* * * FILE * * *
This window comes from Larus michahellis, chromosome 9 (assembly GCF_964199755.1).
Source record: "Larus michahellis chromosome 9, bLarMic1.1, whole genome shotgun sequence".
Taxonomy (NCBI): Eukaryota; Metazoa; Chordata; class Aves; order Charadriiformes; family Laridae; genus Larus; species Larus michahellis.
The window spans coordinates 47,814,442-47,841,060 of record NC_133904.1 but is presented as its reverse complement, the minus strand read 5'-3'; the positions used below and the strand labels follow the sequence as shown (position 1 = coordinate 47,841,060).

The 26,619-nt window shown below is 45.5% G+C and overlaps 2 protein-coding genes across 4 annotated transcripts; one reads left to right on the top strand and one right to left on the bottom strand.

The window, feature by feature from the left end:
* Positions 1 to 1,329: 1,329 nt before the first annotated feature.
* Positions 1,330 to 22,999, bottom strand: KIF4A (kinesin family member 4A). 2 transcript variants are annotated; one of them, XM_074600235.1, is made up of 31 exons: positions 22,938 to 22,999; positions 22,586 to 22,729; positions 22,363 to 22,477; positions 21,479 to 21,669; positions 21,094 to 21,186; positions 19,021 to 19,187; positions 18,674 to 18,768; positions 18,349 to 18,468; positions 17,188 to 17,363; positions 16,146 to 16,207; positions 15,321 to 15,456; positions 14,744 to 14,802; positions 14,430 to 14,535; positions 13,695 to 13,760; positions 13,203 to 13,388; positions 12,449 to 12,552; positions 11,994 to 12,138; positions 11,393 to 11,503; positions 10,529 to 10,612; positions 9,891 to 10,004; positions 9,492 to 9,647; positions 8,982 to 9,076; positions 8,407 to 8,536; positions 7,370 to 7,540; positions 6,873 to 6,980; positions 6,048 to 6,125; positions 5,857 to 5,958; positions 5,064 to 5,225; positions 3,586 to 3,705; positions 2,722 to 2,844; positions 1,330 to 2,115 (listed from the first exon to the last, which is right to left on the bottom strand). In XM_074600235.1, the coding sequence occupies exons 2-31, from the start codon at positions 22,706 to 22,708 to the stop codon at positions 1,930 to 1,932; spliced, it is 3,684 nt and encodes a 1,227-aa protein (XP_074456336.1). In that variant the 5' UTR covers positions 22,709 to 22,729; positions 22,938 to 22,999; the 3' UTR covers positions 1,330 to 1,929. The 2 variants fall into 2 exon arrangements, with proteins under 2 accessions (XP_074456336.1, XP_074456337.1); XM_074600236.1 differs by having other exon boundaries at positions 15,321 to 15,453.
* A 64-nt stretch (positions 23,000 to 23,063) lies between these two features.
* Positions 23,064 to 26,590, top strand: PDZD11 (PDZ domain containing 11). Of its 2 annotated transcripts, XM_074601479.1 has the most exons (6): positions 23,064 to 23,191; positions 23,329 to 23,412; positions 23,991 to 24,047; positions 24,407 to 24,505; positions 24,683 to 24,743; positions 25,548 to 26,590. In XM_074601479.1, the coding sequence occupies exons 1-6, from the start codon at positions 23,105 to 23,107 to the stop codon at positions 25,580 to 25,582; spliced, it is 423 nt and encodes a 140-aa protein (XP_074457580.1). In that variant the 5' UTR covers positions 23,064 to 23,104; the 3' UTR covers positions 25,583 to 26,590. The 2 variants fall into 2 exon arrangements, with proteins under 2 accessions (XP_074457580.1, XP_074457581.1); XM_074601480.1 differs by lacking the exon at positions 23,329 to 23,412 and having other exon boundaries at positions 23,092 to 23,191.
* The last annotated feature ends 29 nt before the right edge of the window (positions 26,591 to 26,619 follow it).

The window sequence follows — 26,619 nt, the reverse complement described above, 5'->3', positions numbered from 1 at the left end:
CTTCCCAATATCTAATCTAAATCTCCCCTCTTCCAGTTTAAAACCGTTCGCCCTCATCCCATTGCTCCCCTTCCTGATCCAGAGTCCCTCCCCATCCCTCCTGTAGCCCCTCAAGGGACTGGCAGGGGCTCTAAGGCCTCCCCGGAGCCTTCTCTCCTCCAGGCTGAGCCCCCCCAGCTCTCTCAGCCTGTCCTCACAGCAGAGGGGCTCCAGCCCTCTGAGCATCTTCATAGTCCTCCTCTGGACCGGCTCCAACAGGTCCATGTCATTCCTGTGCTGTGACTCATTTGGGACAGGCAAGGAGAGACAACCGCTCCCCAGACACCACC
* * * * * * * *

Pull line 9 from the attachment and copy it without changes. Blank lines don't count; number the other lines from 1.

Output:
* A 64-nt stretch (positions 23,000 to 23,063) lies between these two features.